TV Host Says Best Way to Save Big Game Animals May Be to Shoot More of Them

Take a memo to the lions. And cc the elephants.

Don't resent that guy with the gun pointed at you. In the long run, he's your best pal.

This may not provide much consolation to the late Cecil the Lion, but the host of Carter's W.A.R., a popular show on The Outdoor Channel, explained to TV writers in Pasadena Tuesday that big-game hunting is the best thing that can happen to many big game species.

"The statistics will show," Ivan Carter said, "that in areas with well-managed sustainable hunting, the wildlife proliferates. The wildlife populations go through the roof."


Carter (center above), who describes himself as a hunter, a conservationist and a wildlife investigator, spends much of the show, which airs Mondays at 9 p.m., traveling through Africa examining wildlife issues at the community level.

In one episode, he is asked by a village to kill a hippopotamus that reportedly has been attacking people. He's not particularly looking to shoot a hippo, he says, but he's concerned that if he doesn't isolate and eliminate the perp, the villagers will kill all the local hippos.

His problem: He finds a wetland where hippos gather and, frankly, they all look alike. Lots of water. Lots of hippo eyes just above the surface. None of them makes an aggressive move.

That's the kind of thing he does in his wildlife investigating, and that's the kind of real-life concern he uncovers.

But he said he also spends a lot of time linking all these local matters together into the larger picture of wildlife conservation and survival in a world where humans are claiming an increasing amount of the territory once available to other species.

Purely on the most practical level, he said, hunting has two irreplaceable benefits. First, it helps keep populations at manageable levels. Second, the money paid by hunters to kill big game is a major source of funding for conservation programs, including anti-poaching campaigns.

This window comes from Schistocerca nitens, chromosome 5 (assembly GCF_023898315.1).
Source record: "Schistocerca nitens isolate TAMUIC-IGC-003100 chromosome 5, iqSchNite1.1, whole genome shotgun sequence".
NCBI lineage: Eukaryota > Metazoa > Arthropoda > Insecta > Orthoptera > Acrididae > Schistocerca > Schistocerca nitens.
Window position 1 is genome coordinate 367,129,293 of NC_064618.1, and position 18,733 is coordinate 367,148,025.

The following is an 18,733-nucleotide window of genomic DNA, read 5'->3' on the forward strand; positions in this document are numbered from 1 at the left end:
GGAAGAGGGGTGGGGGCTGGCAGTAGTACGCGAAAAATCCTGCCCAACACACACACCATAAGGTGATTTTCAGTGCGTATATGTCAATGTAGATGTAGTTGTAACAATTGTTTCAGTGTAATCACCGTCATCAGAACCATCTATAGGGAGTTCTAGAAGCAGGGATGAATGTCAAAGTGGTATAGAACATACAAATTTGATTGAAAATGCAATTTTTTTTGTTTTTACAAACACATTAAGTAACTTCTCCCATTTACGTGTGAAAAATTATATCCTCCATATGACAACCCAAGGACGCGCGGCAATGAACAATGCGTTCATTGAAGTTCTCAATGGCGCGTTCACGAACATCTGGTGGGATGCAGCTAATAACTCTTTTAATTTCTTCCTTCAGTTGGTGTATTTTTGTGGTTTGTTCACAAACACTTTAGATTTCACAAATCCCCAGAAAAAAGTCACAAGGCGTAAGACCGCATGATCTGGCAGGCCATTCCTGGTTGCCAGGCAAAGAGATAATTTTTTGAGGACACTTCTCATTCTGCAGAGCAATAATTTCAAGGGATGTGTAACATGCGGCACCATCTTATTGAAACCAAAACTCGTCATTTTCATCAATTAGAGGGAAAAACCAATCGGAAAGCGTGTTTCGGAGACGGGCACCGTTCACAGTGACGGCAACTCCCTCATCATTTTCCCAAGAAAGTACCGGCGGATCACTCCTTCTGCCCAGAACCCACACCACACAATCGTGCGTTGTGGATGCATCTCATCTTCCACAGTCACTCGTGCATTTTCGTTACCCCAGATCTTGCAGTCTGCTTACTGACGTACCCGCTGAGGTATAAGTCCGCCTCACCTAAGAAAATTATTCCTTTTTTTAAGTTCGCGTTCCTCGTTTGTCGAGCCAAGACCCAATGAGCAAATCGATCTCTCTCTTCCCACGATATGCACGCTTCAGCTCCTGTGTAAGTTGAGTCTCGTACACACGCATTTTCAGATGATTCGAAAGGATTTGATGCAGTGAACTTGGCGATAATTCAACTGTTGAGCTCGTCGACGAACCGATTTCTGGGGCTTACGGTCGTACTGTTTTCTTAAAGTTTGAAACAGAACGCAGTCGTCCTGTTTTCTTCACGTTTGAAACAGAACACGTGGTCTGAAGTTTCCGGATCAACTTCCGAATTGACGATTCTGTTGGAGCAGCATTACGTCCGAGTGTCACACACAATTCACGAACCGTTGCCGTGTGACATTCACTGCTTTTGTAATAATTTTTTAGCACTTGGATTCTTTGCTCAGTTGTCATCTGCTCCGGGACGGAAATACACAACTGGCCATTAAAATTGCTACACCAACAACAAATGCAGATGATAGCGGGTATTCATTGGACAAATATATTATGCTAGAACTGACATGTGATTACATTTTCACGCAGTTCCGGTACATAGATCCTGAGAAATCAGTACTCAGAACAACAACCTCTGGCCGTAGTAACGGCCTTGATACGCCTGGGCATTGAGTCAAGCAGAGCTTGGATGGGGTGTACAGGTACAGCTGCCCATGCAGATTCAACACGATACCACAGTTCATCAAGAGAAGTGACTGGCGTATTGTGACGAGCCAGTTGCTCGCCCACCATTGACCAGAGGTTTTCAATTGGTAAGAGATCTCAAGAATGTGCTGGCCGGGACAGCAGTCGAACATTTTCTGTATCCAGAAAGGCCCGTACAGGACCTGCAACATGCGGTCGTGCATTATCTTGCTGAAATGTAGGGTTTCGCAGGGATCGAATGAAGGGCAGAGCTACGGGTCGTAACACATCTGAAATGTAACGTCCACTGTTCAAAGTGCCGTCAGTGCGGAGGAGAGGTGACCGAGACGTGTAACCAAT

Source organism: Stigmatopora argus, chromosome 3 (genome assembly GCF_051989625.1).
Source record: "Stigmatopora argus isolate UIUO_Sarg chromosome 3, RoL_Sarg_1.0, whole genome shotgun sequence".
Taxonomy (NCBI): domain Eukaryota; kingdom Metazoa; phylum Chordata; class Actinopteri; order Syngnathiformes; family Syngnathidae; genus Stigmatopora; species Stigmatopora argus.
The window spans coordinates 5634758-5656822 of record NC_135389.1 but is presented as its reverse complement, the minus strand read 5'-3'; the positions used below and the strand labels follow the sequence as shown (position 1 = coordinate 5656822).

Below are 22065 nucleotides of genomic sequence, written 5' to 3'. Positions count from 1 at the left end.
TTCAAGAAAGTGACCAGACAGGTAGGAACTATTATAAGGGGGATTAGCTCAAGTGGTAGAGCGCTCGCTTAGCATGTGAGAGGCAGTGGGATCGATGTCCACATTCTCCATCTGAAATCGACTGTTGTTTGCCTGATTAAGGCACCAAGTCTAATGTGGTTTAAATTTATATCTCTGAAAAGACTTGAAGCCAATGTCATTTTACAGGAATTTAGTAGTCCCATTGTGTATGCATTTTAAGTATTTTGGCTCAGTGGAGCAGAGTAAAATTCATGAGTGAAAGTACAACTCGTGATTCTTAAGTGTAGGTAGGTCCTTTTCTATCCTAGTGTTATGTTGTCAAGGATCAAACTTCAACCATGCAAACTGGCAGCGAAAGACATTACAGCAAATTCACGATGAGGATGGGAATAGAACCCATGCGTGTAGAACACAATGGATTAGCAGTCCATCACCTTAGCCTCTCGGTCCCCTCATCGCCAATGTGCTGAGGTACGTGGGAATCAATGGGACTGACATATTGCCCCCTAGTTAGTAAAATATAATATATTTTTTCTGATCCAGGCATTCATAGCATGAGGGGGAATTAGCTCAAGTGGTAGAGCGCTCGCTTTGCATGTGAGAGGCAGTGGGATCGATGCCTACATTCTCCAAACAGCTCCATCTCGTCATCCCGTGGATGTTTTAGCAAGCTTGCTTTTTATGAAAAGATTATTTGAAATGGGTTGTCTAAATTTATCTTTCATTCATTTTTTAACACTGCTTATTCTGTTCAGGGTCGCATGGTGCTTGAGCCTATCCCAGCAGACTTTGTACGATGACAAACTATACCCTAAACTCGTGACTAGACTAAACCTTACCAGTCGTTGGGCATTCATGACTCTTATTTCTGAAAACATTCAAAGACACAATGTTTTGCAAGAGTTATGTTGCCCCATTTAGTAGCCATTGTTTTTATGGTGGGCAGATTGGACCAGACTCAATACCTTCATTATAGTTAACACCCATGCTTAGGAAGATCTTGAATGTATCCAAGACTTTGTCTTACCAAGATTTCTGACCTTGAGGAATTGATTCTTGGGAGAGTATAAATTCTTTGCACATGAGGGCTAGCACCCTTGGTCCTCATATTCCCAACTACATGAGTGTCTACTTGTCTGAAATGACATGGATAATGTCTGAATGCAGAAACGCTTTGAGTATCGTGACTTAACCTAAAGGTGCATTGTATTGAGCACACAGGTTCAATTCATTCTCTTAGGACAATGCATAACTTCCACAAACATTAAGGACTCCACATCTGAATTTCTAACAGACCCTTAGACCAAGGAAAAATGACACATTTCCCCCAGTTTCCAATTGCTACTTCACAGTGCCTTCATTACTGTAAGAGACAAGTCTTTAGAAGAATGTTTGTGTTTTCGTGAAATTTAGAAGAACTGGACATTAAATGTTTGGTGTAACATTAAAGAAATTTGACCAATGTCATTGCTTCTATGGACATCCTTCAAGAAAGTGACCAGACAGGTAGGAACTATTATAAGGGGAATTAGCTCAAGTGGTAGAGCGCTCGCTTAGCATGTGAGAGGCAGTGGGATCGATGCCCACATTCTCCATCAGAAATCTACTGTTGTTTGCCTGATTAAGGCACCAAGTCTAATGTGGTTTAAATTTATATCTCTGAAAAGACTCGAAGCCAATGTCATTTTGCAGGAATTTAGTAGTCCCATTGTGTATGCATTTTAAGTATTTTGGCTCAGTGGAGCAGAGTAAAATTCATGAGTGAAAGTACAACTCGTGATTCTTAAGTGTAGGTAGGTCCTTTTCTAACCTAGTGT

"I'm not asking you to hunt," Carter told TV writers. "I'm not asking you to believe in hunting. What I'm asking you to do is to understand the business model whereby if enough people come onto the front line and pay enough money, the survival of the species becomes the major and the most overwhelming effect of what actually happens."

It's a familiar discussion, echoed with variations in American communities that fear they may have too many deer or black bears roaming through suburban subdivisions.

But Jim Liberatore, president and CEO of The Outdoor Channel, thinks the discussion lately has become imbalanced, thanks in part to coverage of dramas like Cecil the Lion.

"There is an untold story in this country," said Liberatore, "and that's why I think this is important. From a westerner perspective, everyone says, 'Oh, my gosh. This is horrible. They're killing endangered animals.' That's not what's happening."

"Hunters and poachers are two different animals. When hunters are on the scene, poaching goes down. And that's why the hunting story is a conservation story."

"If I'm a poacher," says Carter, "I'm going to go into an area irrespective of age, sex, species and I'm just going to kill as much as I possibly can to get as much money as I can.

"If I'm a hunter, I'm going to go in there with a tag and a predetermined patch of land which has got a predetermined quota of what a healthy off-take would be and I'm going to go in there with the intention of a very specific species, a very specific sex and probably even a very specific animal. I'm going to take that all in way that's as humane as possible, in a way that's very sustainable to be future generations."


Carter acknowledged that many species, like white rhinos, face a survival crisis. Poachers have killed much of the population because, in the case of rhinos, there's an enormous market for powdered rhino horn -- which is believed to have near-magical powers in some cultures despite all scientific evidence to the contrary.

The only solution there, he argued, is "education, education, education" -- convincing consumers that there's no value in the product. Or, with elephants, "making people in China believe that the most important thing is not to have an ivory carving on your mantelpiece."

Bringing about those changes, he admitted, may be a long shot. But it's the only shot -- and the odds get better, he argues, if we let hunters supply some of the funding.